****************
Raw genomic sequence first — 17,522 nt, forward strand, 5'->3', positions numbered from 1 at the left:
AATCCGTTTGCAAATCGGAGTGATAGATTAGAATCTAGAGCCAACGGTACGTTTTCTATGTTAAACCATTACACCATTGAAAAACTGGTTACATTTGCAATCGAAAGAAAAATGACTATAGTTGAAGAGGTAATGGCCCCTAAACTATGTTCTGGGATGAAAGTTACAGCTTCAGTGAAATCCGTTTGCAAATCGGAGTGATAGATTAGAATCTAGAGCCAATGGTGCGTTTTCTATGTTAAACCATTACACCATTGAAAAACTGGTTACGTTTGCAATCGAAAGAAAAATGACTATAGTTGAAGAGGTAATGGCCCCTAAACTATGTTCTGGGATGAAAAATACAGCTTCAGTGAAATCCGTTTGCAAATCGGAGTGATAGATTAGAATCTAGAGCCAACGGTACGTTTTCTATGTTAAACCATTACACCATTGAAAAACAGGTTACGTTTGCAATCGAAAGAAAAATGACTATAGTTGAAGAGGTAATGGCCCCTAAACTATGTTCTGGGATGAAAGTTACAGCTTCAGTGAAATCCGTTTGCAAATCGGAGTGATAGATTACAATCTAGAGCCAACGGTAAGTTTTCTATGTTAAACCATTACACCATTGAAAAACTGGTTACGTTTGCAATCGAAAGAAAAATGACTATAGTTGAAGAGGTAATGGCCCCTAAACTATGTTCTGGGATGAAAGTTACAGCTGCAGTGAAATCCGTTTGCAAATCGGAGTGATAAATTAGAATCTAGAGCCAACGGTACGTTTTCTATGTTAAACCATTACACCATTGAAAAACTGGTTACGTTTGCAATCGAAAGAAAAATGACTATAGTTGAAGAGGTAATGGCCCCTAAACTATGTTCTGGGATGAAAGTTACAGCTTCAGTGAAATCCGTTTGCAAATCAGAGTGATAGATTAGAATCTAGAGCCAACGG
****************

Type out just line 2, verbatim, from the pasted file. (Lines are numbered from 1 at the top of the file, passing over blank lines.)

AATCCGTTTGCAAATCGGAGTGATAGATTAGAATCTAGAGCCAACGGTACGTTTTCTATGTTAAACCATTACACCATTGAAAAACTGGTTACATTTGCAATCGAAAGAAAAATGACTATAGTTGAAGAGGTAATGGCCCCTAAACTATGTTCTGGGATGAAAGTTACAGCTTCAGTGAAATCCGTTTGCAAATCGGAGTGATAGATTAGAATCTAGAGCCAATGGTGCGTTTTCTATGTTAAACCATTACACCATTGAAAAACTGGTTACGTTTGCAATCGAAAGAAAAATGACTATAGTTGAAGAGGTAATGGCCCCTAAACTATGTTCTGGGATGAAAAATACAGCTTCAGTGAAATCCGTTTGCAAATCGGAGTGATAGATTAGAATCTAGAGCCAACGGTACGTTTTCTATGTTAAACCATTACACCATTGAAAAACAGGTTACGTTTGCAATCGAAAGAAAAATGACTATAGTTGAAGAGGTAATGGCCCCTAAACTATGTTCTGGGATGAAAGTTACAGCTTCAGTGAAATCCGTTTGCAAATCGGAGTGATAGATTACAATCTAGAGCCAACGGTAAGTTTTCTATGTTAAACCATTACACCATTGAAAAACTGGTTACGTTTGCAATCGAAAGAAAAATGACTATAGTTGAAGAGGTAATGGCCCCTAAACTATGTTCTGGGATGAAAGTTACAGCTGCAGTGAAATCCGTTTGCAAATCGGAGTGATAAATTAGAATCTAGAGCCAACGGTACGTTTTCTATGTTAAACCATTACACCATTGAAAAACTGGTTACGTTTGCAATCGAAAGAAAAATGACTATAGTTGAAGAGGTAATGGCCCCTAAACTATGTTCTGGGATGAAAGTTACAGCTTCAGTGAAATCCGTTTGCAAATCAGAGTGATAGATTAGAATCTAGAGCCAACGG